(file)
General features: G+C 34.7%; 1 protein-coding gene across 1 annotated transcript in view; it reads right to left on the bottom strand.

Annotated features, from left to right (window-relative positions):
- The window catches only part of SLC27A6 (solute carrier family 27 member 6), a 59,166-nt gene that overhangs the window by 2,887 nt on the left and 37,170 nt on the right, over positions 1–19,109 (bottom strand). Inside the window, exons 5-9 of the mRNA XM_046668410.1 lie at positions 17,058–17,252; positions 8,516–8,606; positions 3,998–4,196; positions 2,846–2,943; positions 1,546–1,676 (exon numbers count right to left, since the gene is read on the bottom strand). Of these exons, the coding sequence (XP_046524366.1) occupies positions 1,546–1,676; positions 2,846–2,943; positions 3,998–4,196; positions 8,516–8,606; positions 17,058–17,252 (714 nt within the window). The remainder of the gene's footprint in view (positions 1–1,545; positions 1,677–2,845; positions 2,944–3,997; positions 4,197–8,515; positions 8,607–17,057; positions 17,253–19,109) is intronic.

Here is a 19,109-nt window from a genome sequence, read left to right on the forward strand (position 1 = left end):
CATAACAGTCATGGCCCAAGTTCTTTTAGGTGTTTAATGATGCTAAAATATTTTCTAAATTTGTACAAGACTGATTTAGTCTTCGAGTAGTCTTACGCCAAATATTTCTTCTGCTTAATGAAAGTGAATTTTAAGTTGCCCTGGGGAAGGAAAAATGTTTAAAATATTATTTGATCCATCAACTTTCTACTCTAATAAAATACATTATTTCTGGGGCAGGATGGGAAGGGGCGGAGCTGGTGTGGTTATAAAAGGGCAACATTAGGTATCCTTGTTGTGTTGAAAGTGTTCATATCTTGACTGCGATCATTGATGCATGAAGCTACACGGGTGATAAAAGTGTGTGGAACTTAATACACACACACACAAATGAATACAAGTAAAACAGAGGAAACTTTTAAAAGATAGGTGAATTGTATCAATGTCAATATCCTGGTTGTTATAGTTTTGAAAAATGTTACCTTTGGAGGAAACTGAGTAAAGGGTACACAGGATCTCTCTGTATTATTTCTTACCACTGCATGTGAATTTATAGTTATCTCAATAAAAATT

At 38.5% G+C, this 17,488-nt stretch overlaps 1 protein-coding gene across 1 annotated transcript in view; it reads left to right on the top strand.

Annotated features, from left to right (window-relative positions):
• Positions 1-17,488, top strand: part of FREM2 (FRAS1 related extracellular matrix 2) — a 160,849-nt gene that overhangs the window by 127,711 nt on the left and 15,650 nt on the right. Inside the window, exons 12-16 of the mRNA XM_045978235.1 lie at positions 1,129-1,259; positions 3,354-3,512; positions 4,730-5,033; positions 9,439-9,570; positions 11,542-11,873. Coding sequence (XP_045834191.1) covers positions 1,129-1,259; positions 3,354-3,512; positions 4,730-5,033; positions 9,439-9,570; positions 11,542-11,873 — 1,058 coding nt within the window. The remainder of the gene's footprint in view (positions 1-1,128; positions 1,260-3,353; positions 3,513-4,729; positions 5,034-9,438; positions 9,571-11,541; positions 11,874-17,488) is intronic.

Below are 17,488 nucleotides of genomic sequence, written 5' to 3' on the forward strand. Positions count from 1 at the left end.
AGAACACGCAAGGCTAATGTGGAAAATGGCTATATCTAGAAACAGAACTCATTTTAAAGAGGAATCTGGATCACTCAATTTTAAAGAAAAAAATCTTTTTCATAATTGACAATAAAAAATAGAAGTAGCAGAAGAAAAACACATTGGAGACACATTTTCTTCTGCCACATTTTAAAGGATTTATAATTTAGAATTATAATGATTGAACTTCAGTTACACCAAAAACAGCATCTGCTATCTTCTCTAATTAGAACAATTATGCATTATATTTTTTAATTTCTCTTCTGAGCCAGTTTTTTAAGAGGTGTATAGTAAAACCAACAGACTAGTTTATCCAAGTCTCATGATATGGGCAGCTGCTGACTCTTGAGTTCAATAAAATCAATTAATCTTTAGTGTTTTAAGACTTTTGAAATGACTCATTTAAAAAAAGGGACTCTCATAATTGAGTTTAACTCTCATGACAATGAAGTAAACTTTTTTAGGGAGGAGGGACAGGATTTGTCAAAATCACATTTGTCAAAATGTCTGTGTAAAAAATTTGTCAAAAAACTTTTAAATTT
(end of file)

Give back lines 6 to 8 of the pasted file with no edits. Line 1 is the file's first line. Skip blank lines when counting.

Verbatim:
At 38.5% G+C, this 17,488-nt stretch overlaps 1 protein-coding gene across 1 annotated transcript in view; it reads left to right on the top strand.

Annotated features, from left to right (window-relative positions):
• Positions 1-17,488, top strand: part of FREM2 (FRAS1 related extracellular matrix 2) — a 160,849-nt gene that overhangs the window by 127,711 nt on the left and 15,650 nt on the right. Inside the window, exons 12-16 of the mRNA XM_045978235.1 lie at positions 1,129-1,259; positions 3,354-3,512; positions 4,730-5,033; positions 9,439-9,570; positions 11,542-11,873. Coding sequence (XP_045834191.1) covers positions 1,129-1,259; positions 3,354-3,512; positions 4,730-5,033; positions 9,439-9,570; positions 11,542-11,873 — 1,058 coding nt within the window. The remainder of the gene's footprint in view (positions 1-1,128; positions 1,260-3,353; positions 3,513-4,729; positions 5,034-9,438; positions 9,571-11,541; positions 11,874-17,488) is intronic.